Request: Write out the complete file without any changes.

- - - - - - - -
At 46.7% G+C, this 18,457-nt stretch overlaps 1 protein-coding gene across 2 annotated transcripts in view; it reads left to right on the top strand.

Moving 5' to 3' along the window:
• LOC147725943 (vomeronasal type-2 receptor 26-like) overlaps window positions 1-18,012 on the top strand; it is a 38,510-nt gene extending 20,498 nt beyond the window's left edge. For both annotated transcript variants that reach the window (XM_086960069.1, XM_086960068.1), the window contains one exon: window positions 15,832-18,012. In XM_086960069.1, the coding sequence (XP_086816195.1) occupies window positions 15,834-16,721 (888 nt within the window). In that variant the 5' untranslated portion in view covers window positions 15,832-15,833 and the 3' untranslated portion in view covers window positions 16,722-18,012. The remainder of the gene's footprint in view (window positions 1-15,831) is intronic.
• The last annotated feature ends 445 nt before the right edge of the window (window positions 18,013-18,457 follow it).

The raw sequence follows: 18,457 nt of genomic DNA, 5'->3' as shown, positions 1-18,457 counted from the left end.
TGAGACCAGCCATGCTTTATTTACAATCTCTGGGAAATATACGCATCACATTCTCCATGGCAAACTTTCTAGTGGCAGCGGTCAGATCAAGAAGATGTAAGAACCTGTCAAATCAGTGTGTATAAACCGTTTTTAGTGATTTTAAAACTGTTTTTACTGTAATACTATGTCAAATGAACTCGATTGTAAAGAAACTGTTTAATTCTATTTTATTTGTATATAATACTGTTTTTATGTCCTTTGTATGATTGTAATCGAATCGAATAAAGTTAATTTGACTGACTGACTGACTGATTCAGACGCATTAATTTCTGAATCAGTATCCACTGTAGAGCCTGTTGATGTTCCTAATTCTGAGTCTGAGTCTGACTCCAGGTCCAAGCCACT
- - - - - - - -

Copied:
At 46.7% G+C, this 18,457-nt stretch overlaps 1 protein-coding gene across 2 annotated transcripts in view; it reads left to right on the top strand.

Moving 5' to 3' along the window:
• LOC147725943 (vomeronasal type-2 receptor 26-like) overlaps window positions 1-18,012 on the top strand; it is a 38,510-nt gene extending 20,498 nt beyond the window's left edge. For both annotated transcript variants that reach the window (XM_086960069.1, XM_086960068.1), the window contains one exon: window positions 15,832-18,012. In XM_086960069.1, the coding sequence (XP_086816195.1) occupies window positions 15,834-16,721 (888 nt within the window). In that variant the 5' untranslated portion in view covers window positions 15,832-15,833 and the 3' untranslated portion in view covers window positions 16,722-18,012. The remainder of the gene's footprint in view (window positions 1-15,831) is intronic.
• The last annotated feature ends 445 nt before the right edge of the window (window positions 18,013-18,457 follow it).

The raw sequence follows: 18,457 nt of genomic DNA, 5'->3' as shown, positions 1-18,457 counted from the left end.
TGAGACCAGCCATGCTTTATTTACAATCTCTGGGAAATATACGCATCACATTCTCCATGGCAAACTTTCTAGTGGCAGCGGTCAGATCAAGAAGATGTAAGAACCTGTCAAATCAGTGTGTATAAACCGTTTTTAGTGATTTTAAAACTGTTTTTACTGTAATACTATGTCAAATGAACTCGATTGTAAAGAAACTGTTTAATTCTATTTTATTTGTATATAATACTGTTTTTATGTCCTTTGTATGATTGTAATCGAATCGAATAAAGTTAATTTGACTGACTGACTGACTGATTCAGACGCATTAATTTCTGAATCAGTATCCACTGTAGAGCCTGTTGATGTTCCTAATTCTGAGTCTGAGTCTGACTCCAGGTCCAAGCCACT